CALIFORNIA | LOCAL
November 5, 2006 | Elaine Woo, Times Staff Writer
One of the most arresting images from the last days of the Vietnam War shows an unruly crowd rushing the door of a plane in Nha Trang, a rural seaside city north of Saigon. The focal point of the photograph is a balding, middle-aged American who is landing a jab to the head of a Vietnamese man desperate to board. The American is all grim determination; his jaw is clenched as he lunges right, extending his arm like a ramrod into the face of the intruder.
BUSINESS
April 12, 2013 | By Frank Shyong, Los Angeles Times
The gig: David Tran, 68, founded hot sauce company Huy Fong Foods Inc. in Chinatown in 1980 and a few years later introduced Sriracha sauce to the U.S. His Sriracha, a version of a hot sauce originating in Si Racha, Thailand, quickly spread through the San Gabriel Valley and eventually the nation. The fiery red concoction in the clear bottle with the distinctive green cap and rooster logo has since gone mainstream: Google "Sriracha" and you'll find such things as cookbooks, water bottles, iPhone cases and T-shirts.
NEWS
December 19, 1989
Frederick E. Nolting Jr., 78, a career diplomat and former U.S. ambassador to South Vietnam. Nolting joined the U.S. Department of State in 1946 and then entered the foreign service. Before being sent to Saigon, he was a political officer at the U.S. Embassy in Paris, deputy U.S. representative to the North Atlantic Treaty Organization and alternate U.S. representative to the Atlantic Council. President John F. Kennedy named him ambassador to South Vietnam in April, 1961.
CALIFORNIA | LOCAL
April 7, 2014 | By Anh Do
Of all the places in the world, why did Larry Agran have to choose Vietnam? That's what local Vietnamese Americans wondered after learning the longtime Irvine councilman hoped to forge a relationship between the master-planned community and Nha Trang, a south coastal city in Vietnam known for its beaches and scuba diving. To many who fled the country after it fell to communist forces, Agran's proposal seemed designed to cause hurt and hundreds indicated they planned to confront Agran on Tuesday when he was expected to roll out his “friendship city” proposal.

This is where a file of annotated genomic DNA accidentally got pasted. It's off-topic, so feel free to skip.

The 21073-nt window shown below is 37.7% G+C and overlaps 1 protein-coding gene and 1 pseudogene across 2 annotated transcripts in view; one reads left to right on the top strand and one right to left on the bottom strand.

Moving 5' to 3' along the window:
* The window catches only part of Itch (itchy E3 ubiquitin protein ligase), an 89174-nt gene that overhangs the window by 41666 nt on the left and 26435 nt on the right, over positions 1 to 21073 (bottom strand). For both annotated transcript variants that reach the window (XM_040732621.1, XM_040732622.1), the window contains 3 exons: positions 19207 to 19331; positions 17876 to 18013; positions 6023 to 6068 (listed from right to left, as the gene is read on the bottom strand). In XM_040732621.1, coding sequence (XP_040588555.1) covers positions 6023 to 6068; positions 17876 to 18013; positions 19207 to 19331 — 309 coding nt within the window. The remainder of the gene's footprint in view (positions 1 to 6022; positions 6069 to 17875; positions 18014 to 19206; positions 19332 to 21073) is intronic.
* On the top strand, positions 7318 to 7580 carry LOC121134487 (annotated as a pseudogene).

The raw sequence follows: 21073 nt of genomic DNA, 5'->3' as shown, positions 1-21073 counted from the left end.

CALIFORNIA | LOCAL
February 1, 2014 | By Anh Do
At last, they marched. On Saturday, dozens of lesbian, gay, bisexual and transgender immigrants marched in the annual Tet parade in Little Saigon. The rainbow flag, a distinctive symbol of gay pride, fluttered alongside emblems of California, the United States and South Vietnam. "We love you," participants yelled at friends, family members and thousands of others lining the parade route in Westminster, many dressed to celebrate the Lunar New Year. "We love you, too," some eager youths responded, whistling with joy. The historic moment followed months of fighting as organizers initially sought to ban LGBT activists from joining one of the community's biggest events.
OPINION
May 8, 2013
Re "The Vietnam syndrome," Opinion, May 5 Frank Snepp, a former CIA analyst who was in Vietnam during the fall of Saigon in 1975, worries that we may not have learned the lessons of our war in that country. He may have missed the most important lesson. Vietnam today is a small country that represents no great threat to the United States or its allies. The collapse of South Vietnam didn't lead to falling dominoes or global disaster. We should ponder this outcome when we hear warnings of doom about our withdrawals from Iraq and Afghanistan or our refusal to intervene in Syria.
CALIFORNIA | LOCAL
April 29, 2013 | By Anh Do, Los Angeles Times